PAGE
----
The lowest at-risk-of-poverty rate was recorded in Czech Republic, of only 4%.
However, Romania recorded in 2008 the highest poverty risk rate for those aged up to 17 years of 33% compared to an average of 20% in European Union and the second highest poverty risk rate of population.
According to the official figures from the European statistics office, 50% Romanians were affected by material deprivation. The highest at-risk-of-poverty rates – a measure of persons near poverty threshold - in 2008 were found in Latvia (26%), Romania (23%), Bulgaria (21%), Greece, Spain and Lithuania (all 20%).
The lowest poverty rates were found in the Czech Republic (9%), the Netherlands and Slovakia (both 11%), Denmark, Hungary, Austria, Slovenia and Sweden (all 12%).
Since 2005, the at-risk-of-poverty rate in the European Union has been nearly stable, varying between 16% and 17%. The at-risk-of-poverty rate is a relative measure of poverty, and that the poverty threshold varies greatly between Member States.
In 20 of the 27 Member States, child at-risk-of-poverty rates were higher than for the total population. In 2008, the at-risk-of-poverty rate for those aged up to 17 years was 20% in the European Union. The highest rates were recorded in Romania (33%), Bulgaria (26%), Italy and Latvia (both 25%), and the lowest in Denmark (9%), Slovenia and Finland (both 12%).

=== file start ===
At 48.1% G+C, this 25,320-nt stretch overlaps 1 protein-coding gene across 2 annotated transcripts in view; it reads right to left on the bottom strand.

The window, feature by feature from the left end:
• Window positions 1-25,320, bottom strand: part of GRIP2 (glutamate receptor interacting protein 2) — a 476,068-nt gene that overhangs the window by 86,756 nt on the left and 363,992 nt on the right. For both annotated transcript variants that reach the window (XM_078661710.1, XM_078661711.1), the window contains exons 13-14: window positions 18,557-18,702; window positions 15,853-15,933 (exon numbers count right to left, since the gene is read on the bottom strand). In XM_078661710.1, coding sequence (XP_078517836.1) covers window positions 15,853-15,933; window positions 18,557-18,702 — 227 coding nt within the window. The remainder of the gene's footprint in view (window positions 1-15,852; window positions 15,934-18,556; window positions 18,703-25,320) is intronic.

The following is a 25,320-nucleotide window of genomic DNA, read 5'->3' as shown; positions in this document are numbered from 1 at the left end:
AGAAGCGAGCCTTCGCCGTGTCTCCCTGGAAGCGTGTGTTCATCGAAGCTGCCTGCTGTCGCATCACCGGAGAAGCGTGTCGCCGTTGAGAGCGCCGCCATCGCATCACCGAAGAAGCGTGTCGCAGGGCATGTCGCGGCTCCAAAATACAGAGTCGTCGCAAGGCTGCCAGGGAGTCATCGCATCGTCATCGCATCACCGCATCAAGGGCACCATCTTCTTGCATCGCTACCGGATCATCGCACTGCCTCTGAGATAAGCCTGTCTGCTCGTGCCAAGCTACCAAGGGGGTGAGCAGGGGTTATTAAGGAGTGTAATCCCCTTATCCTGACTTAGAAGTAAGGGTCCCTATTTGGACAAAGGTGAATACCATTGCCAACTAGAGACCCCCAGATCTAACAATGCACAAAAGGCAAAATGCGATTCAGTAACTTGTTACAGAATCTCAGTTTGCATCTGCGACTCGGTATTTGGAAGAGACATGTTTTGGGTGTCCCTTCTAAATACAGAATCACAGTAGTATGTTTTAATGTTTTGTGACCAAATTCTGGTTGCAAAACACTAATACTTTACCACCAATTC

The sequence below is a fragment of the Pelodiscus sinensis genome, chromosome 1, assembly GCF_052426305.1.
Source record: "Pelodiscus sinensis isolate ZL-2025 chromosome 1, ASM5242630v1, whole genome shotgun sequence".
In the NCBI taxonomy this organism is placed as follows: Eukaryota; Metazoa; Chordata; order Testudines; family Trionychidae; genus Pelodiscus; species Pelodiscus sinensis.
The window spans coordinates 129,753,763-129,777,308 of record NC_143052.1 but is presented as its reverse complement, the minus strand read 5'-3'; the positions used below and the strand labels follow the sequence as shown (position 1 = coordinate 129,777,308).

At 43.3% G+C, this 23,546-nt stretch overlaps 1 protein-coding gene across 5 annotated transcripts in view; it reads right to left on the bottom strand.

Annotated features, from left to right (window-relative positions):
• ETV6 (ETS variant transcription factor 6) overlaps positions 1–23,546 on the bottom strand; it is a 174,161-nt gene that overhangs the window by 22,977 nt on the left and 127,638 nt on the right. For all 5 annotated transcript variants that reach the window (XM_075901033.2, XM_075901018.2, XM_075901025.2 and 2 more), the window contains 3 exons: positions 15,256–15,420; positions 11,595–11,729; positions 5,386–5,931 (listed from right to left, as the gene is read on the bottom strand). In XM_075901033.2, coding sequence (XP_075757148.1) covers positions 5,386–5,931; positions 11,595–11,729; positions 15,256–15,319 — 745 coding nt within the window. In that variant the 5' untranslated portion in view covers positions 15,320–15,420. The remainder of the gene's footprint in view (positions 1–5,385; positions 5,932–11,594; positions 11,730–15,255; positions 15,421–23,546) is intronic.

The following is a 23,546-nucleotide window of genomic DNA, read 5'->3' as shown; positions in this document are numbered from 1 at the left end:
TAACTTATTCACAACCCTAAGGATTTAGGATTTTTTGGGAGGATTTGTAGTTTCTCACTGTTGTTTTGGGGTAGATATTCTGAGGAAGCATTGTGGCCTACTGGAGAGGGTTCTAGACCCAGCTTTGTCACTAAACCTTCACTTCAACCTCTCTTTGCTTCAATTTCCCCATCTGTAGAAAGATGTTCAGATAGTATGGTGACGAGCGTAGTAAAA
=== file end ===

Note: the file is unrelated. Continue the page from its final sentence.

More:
Elderly people also face a higher risk of poverty than the total population. In 2008, the at-risk-of-poverty rate for those aged 65 years and over was 19% in the European Union. The highest rates were observed in Latvia (51%), Cyprus (49%), Estonia (39%) and Bulgaria (34%), and the lowest in Hungary (4%), Luxembourg (5%) and the Czech Republic (7%).
Over half of Romanian population didn’t afford elementary items in 2008. Romanians couldn’t afford a one-week annual holiday away from home, to make their monthly payments, a meal with meat every second day, to keep their home adequately warm, to own a washing machine, colour TV, telephone or a personal car.
The lowest material deprivation rates were observed in Luxembourg – 4%, Netherlands and Sweden (both 5%).
In Romania, over three quarters of the population (76%) couldn’t afford a one-week annual holiday away from home, 25% couldn’t afford to keep their home adequately warm, almost half didn’t have a car, and 19% couldn’t afford a meal with meat or vegetarian equivalent every second day.
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